What is Negligence?
One of the important definitions that personal injury law hinges on is the idea of negligence. It is a fact that must be established in cases varying from car accidents to slip and fall incidents, product liability to medical malpractice. A Deerfield Beach personal injury attorney can easily tell you that one of the most basic concepts—and sometimes one of the more difficult-to-define ones—in the practice of law is the idea of negligence. It can be very difficult under some circumstances to prove that negligence is a factor in a particular incident; while there are some straightforward cases of negligent behavior, not everything is as clean-cut, and working with an experienced Deerfield Beach personal injury attorney can make all the difference in your pursuit of the compensation that is due to you.
Negligence, under the law, is defined as “conduct that falls below the standards of behavior established by law for the protection of others against unreasonable risk of harm.” What this means, in essence, is that the law has certain expectations of behavior meant to prevent individuals, companies, and other entities from endangering the life and health of the people around them. The definition goes on to explain that, “A person has acted negligently if he or she has departed from the conducted expected of a reasonably prudent person acting under similar circumstances.” So when an individual, a company, or another legal entity does not uphold the conduct that the law expects, and an accident or injury results, that person can be deemed negligent, and therefore responsible for the accident or injury. However, this can be very complicated, as an experienced Coral Springs personal injury attorney can attest to.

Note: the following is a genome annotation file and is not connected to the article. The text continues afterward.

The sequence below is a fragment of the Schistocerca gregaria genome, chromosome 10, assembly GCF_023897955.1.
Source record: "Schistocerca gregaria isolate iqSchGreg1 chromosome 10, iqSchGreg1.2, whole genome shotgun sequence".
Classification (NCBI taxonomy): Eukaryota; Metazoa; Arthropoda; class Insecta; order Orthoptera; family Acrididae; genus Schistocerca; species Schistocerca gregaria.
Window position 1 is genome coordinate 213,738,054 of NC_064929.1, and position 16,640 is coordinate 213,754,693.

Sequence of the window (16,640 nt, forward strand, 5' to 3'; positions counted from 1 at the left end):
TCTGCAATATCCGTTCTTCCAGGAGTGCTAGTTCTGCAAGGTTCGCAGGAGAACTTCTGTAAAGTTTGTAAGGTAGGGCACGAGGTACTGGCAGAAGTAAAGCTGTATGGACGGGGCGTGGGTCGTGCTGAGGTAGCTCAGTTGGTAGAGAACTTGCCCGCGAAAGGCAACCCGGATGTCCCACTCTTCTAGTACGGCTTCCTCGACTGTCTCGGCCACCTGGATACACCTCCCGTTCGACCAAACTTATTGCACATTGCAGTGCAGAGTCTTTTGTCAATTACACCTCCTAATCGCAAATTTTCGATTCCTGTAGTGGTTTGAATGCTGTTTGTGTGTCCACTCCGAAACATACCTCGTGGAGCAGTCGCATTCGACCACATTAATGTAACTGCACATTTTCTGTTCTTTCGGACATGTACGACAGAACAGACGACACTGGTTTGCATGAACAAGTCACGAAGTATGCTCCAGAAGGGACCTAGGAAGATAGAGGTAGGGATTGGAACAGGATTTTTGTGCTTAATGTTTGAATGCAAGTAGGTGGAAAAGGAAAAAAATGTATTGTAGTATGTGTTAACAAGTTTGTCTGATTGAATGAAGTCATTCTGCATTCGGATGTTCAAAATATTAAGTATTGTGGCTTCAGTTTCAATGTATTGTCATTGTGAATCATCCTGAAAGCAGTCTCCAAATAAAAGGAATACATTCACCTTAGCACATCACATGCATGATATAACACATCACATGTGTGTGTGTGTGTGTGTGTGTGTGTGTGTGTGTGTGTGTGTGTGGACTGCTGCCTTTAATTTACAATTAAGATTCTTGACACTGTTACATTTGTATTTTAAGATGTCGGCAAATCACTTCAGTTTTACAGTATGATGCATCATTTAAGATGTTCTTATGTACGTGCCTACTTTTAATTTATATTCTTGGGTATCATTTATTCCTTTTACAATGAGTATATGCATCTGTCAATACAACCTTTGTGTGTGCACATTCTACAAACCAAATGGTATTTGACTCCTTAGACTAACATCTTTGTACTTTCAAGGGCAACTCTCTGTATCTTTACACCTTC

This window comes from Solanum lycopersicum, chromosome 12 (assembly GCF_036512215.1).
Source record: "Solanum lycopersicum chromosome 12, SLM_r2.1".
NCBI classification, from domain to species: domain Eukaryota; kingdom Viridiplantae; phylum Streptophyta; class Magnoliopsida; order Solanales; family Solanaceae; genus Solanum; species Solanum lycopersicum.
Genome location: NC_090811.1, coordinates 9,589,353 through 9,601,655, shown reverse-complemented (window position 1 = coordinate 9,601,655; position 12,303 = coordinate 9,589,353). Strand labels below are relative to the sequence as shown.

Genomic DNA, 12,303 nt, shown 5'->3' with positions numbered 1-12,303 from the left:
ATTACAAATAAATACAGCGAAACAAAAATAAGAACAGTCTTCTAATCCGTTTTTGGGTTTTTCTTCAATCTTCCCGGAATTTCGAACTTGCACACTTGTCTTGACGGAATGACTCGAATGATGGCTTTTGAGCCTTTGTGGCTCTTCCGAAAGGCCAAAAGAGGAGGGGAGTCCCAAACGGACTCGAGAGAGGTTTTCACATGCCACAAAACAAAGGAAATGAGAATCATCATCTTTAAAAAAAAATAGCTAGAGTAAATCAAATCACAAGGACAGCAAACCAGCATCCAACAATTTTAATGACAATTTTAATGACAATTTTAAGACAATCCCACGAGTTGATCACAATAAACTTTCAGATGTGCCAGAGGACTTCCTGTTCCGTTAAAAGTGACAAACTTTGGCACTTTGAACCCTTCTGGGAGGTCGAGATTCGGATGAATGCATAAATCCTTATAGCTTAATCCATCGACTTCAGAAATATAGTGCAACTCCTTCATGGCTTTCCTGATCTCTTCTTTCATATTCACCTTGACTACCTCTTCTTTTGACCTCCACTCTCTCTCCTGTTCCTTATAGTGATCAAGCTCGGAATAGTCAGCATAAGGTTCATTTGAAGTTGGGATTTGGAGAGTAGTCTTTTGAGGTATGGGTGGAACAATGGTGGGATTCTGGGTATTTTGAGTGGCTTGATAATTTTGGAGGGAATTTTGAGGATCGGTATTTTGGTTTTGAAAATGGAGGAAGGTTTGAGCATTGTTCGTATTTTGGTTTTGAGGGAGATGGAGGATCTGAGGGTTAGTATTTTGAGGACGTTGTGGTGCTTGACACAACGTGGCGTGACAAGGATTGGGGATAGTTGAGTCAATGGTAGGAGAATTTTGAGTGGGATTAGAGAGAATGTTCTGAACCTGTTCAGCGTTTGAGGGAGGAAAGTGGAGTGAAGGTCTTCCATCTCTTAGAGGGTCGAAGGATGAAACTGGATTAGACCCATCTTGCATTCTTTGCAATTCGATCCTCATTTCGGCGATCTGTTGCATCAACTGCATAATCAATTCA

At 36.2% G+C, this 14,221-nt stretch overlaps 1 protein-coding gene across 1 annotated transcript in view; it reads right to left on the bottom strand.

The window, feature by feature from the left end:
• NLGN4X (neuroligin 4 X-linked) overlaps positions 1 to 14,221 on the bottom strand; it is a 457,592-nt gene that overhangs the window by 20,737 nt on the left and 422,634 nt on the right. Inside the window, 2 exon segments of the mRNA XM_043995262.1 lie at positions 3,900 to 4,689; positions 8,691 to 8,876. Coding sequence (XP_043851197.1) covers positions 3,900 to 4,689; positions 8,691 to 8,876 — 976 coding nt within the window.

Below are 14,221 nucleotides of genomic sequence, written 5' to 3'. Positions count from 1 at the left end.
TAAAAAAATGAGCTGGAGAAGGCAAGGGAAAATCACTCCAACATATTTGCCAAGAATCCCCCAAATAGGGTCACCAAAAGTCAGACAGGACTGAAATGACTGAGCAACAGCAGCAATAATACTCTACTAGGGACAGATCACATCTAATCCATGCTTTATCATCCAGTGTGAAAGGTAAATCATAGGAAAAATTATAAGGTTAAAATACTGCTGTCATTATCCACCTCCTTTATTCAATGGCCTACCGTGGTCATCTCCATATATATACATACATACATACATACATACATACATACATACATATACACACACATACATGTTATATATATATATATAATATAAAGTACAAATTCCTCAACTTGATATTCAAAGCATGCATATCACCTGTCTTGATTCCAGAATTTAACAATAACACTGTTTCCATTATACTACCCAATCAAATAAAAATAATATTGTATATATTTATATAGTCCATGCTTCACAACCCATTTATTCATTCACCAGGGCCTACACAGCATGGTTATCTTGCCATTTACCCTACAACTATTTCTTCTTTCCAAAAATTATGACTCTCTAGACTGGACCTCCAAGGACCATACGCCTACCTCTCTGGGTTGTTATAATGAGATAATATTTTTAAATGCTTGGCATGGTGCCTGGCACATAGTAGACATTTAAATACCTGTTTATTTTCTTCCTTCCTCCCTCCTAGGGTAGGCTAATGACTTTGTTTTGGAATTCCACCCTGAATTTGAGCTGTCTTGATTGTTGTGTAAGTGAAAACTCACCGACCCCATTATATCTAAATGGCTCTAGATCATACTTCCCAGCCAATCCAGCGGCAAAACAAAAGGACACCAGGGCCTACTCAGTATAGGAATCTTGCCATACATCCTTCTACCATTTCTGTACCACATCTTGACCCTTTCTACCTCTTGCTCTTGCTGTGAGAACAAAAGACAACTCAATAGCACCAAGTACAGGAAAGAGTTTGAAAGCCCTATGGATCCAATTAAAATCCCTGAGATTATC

One of the factors that must be established in order to demonstrate negligence is that the party being accused (the defendant) had a duty to the person making the accusation (the plaintiff). The level of duty varies based on situation; for example, doctors have a duty of care to their patients—though they do not have a similar duty to an individual who they have not agreed to treat, or someone they meet on the streets. The owner of a business has a certain level of duty towards visitors to their establishment, to minimize the potential for injuries and accidents occurring. A south Florida personal injury attorney can advise on the levels of duty that different groups of people bear to those they interact with—and can also advise about changes in the law and in legal precedent that intensify or lessen that responsibility.
In addition to proving that the defendant had a responsibility to take certain precautions against the plaintiff’s injury, the claim of negligence also must include evidence that the defendant breached that responsibility, and that the conduct was the cause of harm—and of course that harm occurred. These proofs do make an accusation of negligence much more complex than just establishing that a person failed to conduct themselves to a certain legal standard; for this reason you should speak with a Coral Springs personal injury attorney or a Deerfield Beach personal injury attorney if you are not certain whether or not injuries you have sustained would be applicable in a case for negligence.